Guest Blog from George Gordon
More than ever before, people want to know how businesses and their brands are run and to see what they stand for. And with every new generation, responsible business practices become even more important in deciding what products and services to buy, and where they choose to work.
As we begin to recover from Covid, the social and environmental challenges are laid bare and there’s now more onus on businesses, and their CEOs, to take a lead on the biggest issues. Post Covid, business is the most trusted UK institution and 66% of people think CEOs should take the lead on solving society’s biggest challenges.1
Despite this, corporate responsibility, sustainability and ‘ESG’ remain complex and baffling, aimed at persuading analysts in financial institutions rather than better informing customers in the high street.
So, when we launched TSB’s first responsible business strategy last year, we set out to do it in a better way, to help our customers, and those considering banking with us, to really understand our contribution to society.
The Do What Matters Plan does what it says on the tin: it focuses TSB on doing what matters for customers, small businesses, colleagues, communities, and the environment.
In developing the plan, we carried out extensive customer research and consulted with hundreds of colleagues and stakeholders. This pointed us to do three things:
1. Focus on delivering the improvements that matter to our customers and are core to TSB’s capabilities.
2. Embed the plan in the business and commit to its delivery over the long-term, aligned with others.
3. Measure and communicate progress in a clear and authentic way.
As a result, the Do What Matters plan is deliberately simple in its set up and has a mixture of measurable short and long-term actions, aligned to relevant national and international targets. It is designed to be refreshed and to build up in impact over time, so there is no question of resting on our laurels.
The plan is led from the Board and the programmes within it are sponsored by five members of the Executive team. We named it after one of our corporate behaviours – doing what matters – and we’ve incorporated it into our strategic goals, so delivering it is in everyone’s targets, as well as their interests. To embed it, we launched it internally three months before we shared it externally, and after just a few months nearly four-fifths (79%) of TSB colleagues said they understood their role in delivering the plan.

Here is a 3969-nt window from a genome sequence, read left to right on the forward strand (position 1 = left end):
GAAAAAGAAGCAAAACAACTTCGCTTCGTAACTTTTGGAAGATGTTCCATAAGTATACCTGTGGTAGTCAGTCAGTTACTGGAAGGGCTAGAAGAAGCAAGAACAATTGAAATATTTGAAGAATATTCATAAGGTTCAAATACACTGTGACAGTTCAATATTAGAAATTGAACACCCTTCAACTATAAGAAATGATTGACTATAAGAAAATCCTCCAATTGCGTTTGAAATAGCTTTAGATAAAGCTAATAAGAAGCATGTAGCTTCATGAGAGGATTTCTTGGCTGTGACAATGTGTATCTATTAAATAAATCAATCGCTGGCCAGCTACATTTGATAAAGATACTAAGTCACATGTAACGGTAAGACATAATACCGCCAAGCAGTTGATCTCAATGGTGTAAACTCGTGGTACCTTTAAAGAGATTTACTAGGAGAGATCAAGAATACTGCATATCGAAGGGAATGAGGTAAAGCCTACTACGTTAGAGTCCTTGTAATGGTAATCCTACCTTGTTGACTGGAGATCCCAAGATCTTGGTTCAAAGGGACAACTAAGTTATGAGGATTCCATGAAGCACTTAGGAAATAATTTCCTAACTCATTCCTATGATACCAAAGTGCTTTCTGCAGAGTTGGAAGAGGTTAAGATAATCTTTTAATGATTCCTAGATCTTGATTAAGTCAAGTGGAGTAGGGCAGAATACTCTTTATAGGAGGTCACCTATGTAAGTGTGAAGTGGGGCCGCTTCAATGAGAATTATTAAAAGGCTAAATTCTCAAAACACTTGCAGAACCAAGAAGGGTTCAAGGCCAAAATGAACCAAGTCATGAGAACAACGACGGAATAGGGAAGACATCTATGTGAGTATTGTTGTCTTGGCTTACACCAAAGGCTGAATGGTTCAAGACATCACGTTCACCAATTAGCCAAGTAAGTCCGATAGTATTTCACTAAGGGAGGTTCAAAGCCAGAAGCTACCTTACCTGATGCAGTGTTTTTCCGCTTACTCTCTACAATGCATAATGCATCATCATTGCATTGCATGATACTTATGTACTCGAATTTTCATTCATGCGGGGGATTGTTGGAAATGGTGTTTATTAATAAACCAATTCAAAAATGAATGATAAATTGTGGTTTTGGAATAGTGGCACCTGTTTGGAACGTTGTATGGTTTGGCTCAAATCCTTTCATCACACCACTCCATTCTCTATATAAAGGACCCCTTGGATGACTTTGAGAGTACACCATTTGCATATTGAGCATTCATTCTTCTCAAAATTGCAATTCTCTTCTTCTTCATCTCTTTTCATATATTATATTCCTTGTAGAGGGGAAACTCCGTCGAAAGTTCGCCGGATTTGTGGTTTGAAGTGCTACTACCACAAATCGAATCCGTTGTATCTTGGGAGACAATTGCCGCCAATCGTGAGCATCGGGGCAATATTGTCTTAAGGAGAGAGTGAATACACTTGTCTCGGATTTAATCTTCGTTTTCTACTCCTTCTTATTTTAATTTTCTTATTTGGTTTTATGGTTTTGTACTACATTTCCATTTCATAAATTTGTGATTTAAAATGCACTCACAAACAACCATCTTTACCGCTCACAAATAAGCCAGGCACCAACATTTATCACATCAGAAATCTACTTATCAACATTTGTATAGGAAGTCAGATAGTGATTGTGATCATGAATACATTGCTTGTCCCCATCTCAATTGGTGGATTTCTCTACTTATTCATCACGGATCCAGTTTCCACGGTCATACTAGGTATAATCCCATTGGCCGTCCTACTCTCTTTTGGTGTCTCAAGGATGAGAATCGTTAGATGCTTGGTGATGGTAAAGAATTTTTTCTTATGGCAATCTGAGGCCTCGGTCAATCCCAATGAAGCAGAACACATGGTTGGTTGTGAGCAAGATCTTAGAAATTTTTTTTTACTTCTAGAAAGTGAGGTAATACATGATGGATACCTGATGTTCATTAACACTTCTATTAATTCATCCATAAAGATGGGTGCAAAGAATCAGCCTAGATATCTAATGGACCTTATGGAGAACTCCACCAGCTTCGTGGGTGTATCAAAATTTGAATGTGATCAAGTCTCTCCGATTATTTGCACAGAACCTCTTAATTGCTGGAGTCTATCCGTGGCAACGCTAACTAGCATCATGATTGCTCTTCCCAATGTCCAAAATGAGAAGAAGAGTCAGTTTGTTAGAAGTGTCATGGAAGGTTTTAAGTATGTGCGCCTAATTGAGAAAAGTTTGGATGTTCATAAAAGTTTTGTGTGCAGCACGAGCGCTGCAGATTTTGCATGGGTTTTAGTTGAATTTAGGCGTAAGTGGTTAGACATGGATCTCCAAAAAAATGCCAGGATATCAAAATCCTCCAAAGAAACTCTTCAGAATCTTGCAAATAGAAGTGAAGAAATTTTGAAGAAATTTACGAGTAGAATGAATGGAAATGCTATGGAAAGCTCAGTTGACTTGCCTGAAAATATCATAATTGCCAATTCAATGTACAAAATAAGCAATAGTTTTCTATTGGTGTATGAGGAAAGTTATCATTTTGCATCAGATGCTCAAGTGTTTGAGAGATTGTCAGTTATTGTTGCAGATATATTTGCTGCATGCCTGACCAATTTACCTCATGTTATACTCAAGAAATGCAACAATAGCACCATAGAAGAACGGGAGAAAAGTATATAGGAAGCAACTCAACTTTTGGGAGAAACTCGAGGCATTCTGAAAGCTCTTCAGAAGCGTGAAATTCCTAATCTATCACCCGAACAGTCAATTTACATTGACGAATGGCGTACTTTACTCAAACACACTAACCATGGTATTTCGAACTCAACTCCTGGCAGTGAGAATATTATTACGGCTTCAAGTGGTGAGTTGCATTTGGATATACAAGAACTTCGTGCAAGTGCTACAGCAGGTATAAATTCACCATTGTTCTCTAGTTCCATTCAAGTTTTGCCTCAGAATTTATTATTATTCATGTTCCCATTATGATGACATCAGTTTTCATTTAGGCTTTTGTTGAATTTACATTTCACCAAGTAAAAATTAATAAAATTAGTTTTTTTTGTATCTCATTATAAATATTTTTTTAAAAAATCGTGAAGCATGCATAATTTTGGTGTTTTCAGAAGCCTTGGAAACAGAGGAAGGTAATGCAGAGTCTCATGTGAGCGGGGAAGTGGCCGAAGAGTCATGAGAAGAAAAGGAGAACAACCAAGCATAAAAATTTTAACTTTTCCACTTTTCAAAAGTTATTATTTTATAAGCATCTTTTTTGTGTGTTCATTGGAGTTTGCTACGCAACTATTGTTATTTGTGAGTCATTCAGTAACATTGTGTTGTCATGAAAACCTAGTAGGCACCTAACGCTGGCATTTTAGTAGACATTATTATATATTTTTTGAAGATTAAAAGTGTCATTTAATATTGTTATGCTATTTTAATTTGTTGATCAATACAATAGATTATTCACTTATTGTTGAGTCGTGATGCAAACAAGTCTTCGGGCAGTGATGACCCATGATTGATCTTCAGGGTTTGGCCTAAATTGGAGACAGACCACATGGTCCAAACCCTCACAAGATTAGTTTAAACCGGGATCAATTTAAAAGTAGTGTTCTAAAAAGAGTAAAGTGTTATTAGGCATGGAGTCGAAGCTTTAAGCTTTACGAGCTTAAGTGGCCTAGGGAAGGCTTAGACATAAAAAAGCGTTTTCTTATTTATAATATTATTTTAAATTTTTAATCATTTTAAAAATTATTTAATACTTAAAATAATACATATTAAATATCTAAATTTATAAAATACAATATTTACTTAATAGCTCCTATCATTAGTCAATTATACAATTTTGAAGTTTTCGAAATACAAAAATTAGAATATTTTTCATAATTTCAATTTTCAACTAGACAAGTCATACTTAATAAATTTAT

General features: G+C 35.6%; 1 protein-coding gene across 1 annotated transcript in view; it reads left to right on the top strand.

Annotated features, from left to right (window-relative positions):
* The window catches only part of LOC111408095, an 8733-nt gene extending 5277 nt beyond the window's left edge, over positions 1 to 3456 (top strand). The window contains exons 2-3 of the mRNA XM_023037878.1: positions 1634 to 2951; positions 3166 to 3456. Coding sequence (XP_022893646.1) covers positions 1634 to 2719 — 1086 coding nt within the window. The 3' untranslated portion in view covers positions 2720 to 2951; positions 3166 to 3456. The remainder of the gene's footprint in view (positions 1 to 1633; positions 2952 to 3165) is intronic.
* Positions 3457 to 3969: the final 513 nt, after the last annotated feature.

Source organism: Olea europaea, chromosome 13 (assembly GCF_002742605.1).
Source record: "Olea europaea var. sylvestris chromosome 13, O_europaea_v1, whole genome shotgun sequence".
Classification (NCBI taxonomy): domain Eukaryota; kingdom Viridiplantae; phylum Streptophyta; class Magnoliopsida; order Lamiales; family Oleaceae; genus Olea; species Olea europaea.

Once we had developed the plan, we wanted to find a way to communicate progress in a way that was simple, compelling, increased colleague and customer participation and, in doing so, helped deliver a meaningful contribution.
That’s why TSB became the first high-street bank to be accredited by the Good Business Charter. Just as Fairtrade and Rainforest Alliance accreditation have helped consumers understand how fairly and sustainably their food has been produced, the Good Business Charter gives customers a clear standard on the kinds of ethical behaviours they expect from a business.
The Good Business Charter (GBC) requires us to measure our behaviour across ten key components, from employment practice and customer treatment through to tax and the environment. As well as making sure we comply with requirements, it has also already helped us step up in some areas, for example speeding up how quickly we pay small suppliers.
The Charter is supported by both the Trade Union Congress (TUC), with their expertise on the social aspects, and the Confederation of British Industry (CBI), who have a breadth of understanding of the business issues and good practice. This provides reassurance in the standards being set for accredited businesses, their employees, other stakeholders striving to make a difference and, ultimately, the customer who sees the GBC logo.
The challenge now is to build awareness for the GBC with the general public, and those who influence them, as a new gold standard for business behaviour.
Every time we report progress on the TSB Do What Matters plan, we explain where it fits in our GBC accreditation. And we’ll continue to find new ways to communicate it, in direct customer communications, on our website and in our branches. It’s incumbent on every accredited business to take responsibility for increasing awareness of the Charter, as well as their progress against it. The combination of demonstrating progress, against easy to understand high standards, can help demystify ethics and sustainability and better inform customer choice.
The Good Business Charter is a welcome addition to help businesses engage with their customers. And I’d recommend participating in it to good businesses everywhere, as well as those who strive to be better.
About George Gordon
George Gordon has been Communications and Corporate Affairs Director at TSB since 2018. He leads teams in media relations, colleague communications, government affairs, stakeholder engagement and corporate responsibility.
Prior to joining TSB, George worked for Tesco for eight years, where he played a key part in the reputational recovery of the business and the development of its sustainability work, including serving as UK & Ireland Communications Director.
George also worked for Unilever for 14 years and held communications roles at national, European, and global levels. He spent two years on secondment at the Cabinet Office advising ministers and policymakers on better regulation.
TSB is a UK retail bank with a trusted customer brand with a heritage stretching back to the start of the savings bank movement 200 years ago. TSB offers full retail banking – through digital, telephone and its national branch network – to more than five million customers.